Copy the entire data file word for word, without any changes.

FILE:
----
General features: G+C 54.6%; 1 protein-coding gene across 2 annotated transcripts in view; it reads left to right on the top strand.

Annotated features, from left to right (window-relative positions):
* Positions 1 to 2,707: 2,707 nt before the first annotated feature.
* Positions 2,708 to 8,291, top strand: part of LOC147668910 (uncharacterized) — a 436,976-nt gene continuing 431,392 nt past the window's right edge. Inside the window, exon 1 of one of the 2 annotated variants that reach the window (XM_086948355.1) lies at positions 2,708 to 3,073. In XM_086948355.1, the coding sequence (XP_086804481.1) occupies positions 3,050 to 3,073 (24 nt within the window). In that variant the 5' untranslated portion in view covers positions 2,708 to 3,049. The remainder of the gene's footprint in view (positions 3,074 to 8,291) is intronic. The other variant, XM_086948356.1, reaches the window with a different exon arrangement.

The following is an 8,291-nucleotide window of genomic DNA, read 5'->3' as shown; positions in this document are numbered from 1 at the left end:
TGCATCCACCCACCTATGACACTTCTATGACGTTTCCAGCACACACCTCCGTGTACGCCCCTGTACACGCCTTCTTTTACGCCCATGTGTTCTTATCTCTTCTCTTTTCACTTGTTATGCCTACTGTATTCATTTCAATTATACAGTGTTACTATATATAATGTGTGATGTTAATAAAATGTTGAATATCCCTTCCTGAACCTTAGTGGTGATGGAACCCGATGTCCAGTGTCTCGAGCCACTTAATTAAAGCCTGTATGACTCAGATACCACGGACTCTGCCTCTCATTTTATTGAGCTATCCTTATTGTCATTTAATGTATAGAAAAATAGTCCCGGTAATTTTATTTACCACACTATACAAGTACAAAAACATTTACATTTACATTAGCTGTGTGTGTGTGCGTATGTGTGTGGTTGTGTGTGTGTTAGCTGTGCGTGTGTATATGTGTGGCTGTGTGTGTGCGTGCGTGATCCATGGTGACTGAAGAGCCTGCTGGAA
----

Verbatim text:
General features: G+C 54.6%; 1 protein-coding gene across 2 annotated transcripts in view; it reads left to right on the top strand.

Annotated features, from left to right (window-relative positions):
* Positions 1 to 2,707: 2,707 nt before the first annotated feature.
* Positions 2,708 to 8,291, top strand: part of LOC147668910 (uncharacterized) — a 436,976-nt gene continuing 431,392 nt past the window's right edge. Inside the window, exon 1 of one of the 2 annotated variants that reach the window (XM_086948355.1) lies at positions 2,708 to 3,073. In XM_086948355.1, the coding sequence (XP_086804481.1) occupies positions 3,050 to 3,073 (24 nt within the window). In that variant the 5' untranslated portion in view covers positions 2,708 to 3,049. The remainder of the gene's footprint in view (positions 3,074 to 8,291) is intronic. The other variant, XM_086948356.1, reaches the window with a different exon arrangement.

The following is an 8,291-nucleotide window of genomic DNA, read 5'->3' as shown; positions in this document are numbered from 1 at the left end:
TGCATCCACCCACCTATGACACTTCTATGACGTTTCCAGCACACACCTCCGTGTACGCCCCTGTACACGCCTTCTTTTACGCCCATGTGTTCTTATCTCTTCTCTTTTCACTTGTTATGCCTACTGTATTCATTTCAATTATACAGTGTTACTATATATAATGTGTGATGTTAATAAAATGTTGAATATCCCTTCCTGAACCTTAGTGGTGATGGAACCCGATGTCCAGTGTCTCGAGCCACTTAATTAAAGCCTGTATGACTCAGATACCACGGACTCTGCCTCTCATTTTATTGAGCTATCCTTATTGTCATTTAATGTATAGAAAAATAGTCCCGGTAATTTTATTTACCACACTATACAAGTACAAAAACATTTACATTTACATTAGCTGTGTGTGTGTGCGTATGTGTGTGGTTGTGTGTGTGTTAGCTGTGCGTGTGTATATGTGTGGCTGTGTGTGTGCGTGCGTGATCCATGGTGACTGAAGAGCCTGCTGGAA